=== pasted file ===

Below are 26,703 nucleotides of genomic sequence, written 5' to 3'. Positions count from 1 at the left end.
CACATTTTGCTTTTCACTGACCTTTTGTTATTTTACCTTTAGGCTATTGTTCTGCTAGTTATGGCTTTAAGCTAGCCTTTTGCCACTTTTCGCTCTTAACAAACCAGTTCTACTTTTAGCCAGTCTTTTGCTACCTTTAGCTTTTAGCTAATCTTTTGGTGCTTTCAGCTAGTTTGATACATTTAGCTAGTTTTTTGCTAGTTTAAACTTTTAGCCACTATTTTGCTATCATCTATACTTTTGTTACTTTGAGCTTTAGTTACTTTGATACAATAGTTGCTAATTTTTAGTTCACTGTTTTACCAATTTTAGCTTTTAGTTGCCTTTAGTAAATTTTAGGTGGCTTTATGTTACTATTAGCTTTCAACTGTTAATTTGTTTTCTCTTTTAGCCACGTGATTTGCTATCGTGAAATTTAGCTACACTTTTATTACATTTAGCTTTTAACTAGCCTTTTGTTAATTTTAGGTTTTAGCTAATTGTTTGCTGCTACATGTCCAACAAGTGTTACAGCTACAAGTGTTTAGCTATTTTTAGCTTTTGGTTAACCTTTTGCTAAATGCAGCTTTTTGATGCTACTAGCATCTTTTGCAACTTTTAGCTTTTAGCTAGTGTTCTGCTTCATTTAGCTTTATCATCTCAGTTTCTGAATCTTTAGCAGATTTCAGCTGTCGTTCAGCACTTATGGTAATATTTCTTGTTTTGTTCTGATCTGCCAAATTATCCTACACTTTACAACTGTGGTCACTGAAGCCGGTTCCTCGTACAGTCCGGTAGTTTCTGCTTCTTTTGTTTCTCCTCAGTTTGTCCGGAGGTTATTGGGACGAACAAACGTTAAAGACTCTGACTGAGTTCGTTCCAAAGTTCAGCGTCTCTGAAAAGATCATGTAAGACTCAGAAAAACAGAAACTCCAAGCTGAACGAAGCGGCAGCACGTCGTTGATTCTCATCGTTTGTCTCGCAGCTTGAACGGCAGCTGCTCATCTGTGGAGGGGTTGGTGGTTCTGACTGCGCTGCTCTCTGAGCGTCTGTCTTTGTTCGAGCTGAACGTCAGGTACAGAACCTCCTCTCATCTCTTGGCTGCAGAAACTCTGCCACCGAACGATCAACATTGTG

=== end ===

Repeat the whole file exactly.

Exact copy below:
Below are 26,703 nucleotides of genomic sequence, written 5' to 3'. Positions count from 1 at the left end.
CACATTTTGCTTTTCACTGACCTTTTGTTATTTTACCTTTAGGCTATTGTTCTGCTAGTTATGGCTTTAAGCTAGCCTTTTGCCACTTTTCGCTCTTAACAAACCAGTTCTACTTTTAGCCAGTCTTTTGCTACCTTTAGCTTTTAGCTAATCTTTTGGTGCTTTCAGCTAGTTTGATACATTTAGCTAGTTTTTTGCTAGTTTAAACTTTTAGCCACTATTTTGCTATCATCTATACTTTTGTTACTTTGAGCTTTAGTTACTTTGATACAATAGTTGCTAATTTTTAGTTCACTGTTTTACCAATTTTAGCTTTTAGTTGCCTTTAGTAAATTTTAGGTGGCTTTATGTTACTATTAGCTTTCAACTGTTAATTTGTTTTCTCTTTTAGCCACGTGATTTGCTATCGTGAAATTTAGCTACACTTTTATTACATTTAGCTTTTAACTAGCCTTTTGTTAATTTTAGGTTTTAGCTAATTGTTTGCTGCTACATGTCCAACAAGTGTTACAGCTACAAGTGTTTAGCTATTTTTAGCTTTTGGTTAACCTTTTGCTAAATGCAGCTTTTTGATGCTACTAGCATCTTTTGCAACTTTTAGCTTTTAGCTAGTGTTCTGCTTCATTTAGCTTTATCATCTCAGTTTCTGAATCTTTAGCAGATTTCAGCTGTCGTTCAGCACTTATGGTAATATTTCTTGTTTTGTTCTGATCTGCCAAATTATCCTACACTTTACAACTGTGGTCACTGAAGCCGGTTCCTCGTACAGTCCGGTAGTTTCTGCTTCTTTTGTTTCTCCTCAGTTTGTCCGGAGGTTATTGGGACGAACAAACGTTAAAGACTCTGACTGAGTTCGTTCCAAAGTTCAGCGTCTCTGAAAAGATCATGTAAGACTCAGAAAAACAGAAACTCCAAGCTGAACGAAGCGGCAGCACGTCGTTGATTCTCATCGTTTGTCTCGCAGCTTGAACGGCAGCTGCTCATCTGTGGAGGGGTTGGTGGTTCTGACTGCGCTGCTCTCTGAGCGTCTGTCTTTGTTCGAGCTGAACGTCAGGTACAGAACCTCCTCTCATCTCTTGGCTGCAGAAACTCTGCCACCGAACGATCAACATTGTG